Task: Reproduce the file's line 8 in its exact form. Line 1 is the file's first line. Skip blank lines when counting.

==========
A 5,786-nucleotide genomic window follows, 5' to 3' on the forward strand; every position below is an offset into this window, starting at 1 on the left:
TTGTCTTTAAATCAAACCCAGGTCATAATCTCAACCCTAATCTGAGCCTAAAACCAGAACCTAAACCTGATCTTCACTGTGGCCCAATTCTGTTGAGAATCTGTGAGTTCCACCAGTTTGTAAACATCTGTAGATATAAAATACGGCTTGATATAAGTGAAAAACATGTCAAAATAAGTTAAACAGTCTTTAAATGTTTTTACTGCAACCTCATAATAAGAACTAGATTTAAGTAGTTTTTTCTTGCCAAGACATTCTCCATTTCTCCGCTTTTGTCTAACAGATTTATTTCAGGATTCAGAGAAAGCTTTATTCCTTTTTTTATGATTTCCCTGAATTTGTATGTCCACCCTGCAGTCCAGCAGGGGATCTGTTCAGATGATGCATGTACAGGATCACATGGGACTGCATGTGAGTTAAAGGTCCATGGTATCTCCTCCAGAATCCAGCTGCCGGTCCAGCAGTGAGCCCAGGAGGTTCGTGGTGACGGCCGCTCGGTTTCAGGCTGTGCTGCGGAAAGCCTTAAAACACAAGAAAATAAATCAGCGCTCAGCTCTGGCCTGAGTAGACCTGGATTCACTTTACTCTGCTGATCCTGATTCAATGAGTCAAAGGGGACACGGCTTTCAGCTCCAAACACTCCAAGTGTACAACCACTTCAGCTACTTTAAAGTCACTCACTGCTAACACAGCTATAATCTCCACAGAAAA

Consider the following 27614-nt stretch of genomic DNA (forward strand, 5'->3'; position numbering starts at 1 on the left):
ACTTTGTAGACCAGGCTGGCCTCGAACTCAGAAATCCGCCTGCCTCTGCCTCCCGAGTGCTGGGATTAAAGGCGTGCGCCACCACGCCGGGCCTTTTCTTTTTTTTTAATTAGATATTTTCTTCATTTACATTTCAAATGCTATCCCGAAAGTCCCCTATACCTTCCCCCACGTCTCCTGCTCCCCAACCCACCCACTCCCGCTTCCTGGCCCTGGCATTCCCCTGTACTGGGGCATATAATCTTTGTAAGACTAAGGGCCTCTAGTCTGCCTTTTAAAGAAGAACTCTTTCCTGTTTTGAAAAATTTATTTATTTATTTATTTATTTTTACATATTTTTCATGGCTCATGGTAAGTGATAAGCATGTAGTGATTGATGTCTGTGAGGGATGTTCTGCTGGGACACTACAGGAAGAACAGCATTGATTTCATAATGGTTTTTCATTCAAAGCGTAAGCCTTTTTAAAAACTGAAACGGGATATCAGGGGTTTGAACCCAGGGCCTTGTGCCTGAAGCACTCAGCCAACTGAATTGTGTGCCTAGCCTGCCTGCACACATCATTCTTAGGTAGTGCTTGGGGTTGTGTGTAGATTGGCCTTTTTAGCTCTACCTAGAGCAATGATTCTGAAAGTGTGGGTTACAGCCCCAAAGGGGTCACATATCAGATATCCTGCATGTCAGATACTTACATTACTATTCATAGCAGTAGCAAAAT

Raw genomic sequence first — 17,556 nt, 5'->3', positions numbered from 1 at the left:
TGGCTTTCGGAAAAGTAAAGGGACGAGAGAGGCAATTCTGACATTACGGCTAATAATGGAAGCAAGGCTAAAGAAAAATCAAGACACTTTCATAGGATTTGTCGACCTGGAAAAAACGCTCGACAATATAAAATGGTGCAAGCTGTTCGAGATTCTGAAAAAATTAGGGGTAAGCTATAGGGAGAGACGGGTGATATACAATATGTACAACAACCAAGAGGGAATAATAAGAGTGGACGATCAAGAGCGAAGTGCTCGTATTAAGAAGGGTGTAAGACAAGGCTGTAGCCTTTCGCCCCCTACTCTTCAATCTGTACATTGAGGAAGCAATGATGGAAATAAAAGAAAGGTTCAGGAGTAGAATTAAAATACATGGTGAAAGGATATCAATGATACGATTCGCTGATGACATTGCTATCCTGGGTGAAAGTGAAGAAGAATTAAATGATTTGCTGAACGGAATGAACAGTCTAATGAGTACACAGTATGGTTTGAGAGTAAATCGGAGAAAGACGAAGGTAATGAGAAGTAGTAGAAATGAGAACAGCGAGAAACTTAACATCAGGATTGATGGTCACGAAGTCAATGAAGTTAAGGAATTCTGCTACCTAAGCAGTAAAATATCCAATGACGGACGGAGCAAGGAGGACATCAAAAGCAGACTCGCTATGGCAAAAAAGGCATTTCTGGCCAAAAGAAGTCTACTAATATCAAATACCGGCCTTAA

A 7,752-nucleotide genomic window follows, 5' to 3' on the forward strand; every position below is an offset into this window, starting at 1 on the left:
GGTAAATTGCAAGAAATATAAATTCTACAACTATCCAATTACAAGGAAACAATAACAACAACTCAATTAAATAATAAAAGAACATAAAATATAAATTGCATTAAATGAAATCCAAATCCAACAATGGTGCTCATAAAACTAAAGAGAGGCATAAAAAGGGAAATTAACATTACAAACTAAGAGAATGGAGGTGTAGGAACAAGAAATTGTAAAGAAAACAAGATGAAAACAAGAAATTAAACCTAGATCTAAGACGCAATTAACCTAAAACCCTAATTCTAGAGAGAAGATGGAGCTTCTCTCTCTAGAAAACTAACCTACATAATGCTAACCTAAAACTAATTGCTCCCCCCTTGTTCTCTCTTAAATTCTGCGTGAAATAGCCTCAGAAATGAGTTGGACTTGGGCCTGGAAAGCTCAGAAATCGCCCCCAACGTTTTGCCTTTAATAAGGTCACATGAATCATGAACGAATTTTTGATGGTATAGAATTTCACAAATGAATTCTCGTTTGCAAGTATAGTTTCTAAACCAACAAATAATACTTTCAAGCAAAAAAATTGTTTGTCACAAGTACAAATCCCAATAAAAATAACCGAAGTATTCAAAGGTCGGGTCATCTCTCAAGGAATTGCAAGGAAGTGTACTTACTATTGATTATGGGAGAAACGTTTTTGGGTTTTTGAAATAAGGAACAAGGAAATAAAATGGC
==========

GGTAAATTGCAAGAAATATAAATTCTACAACTATCCAATTACAAGGAAACAATAACAACAACTCAATTAAATAATAAAAGAACATAAAATATAAATTGCATTAAATGAAATCCAAATCCAACAATGGTGCTCATAAAACTAAAGAGAGGCATAAAAAGGGAAATTAACATTACAAACTAAGAGAATGGAGGTGTAGGAACAAGAAATTGTAAAGAAAACAAGATGAAAACAAGAAATTAAACCTAGATCTAAGACGCAATTAACCTAAAACCCTAATTCTAGAGAGAAGATGGAGCTTCTCTCTCTAGAAAACTAACCTACATAATGCTAACCTAAAACTAATTGCTCCCCCCTTGTTCTCTCTTAAATTCTGCGTGAAATAGCCTCAGAAATGAGTTGGACTTGGGCCTGGAAAGCTCAGAAATCGCCCCCAACGTTTTGCCTTTAATAAGGTCACATGAATCATGAACGAATTTTTGATGGTATAGAATTTCACAAATGAATTCTCGTTTGCAAGTATAGTTTCTAAACCAACAAATAATACTTTCAAGCAAAAAAATTGTTTGTCACAAGTACAAATCCCAATAAAAATAACCGAAGTATTCAAAGGTCGGGTCATCTCTCAAGGAATTGCAAGGAAGTGTACTTACTATTGATTATGGGAGAAACGTTTTTGGGTTTTTGAAATAAGGAACAAGGAAATAAAATGGC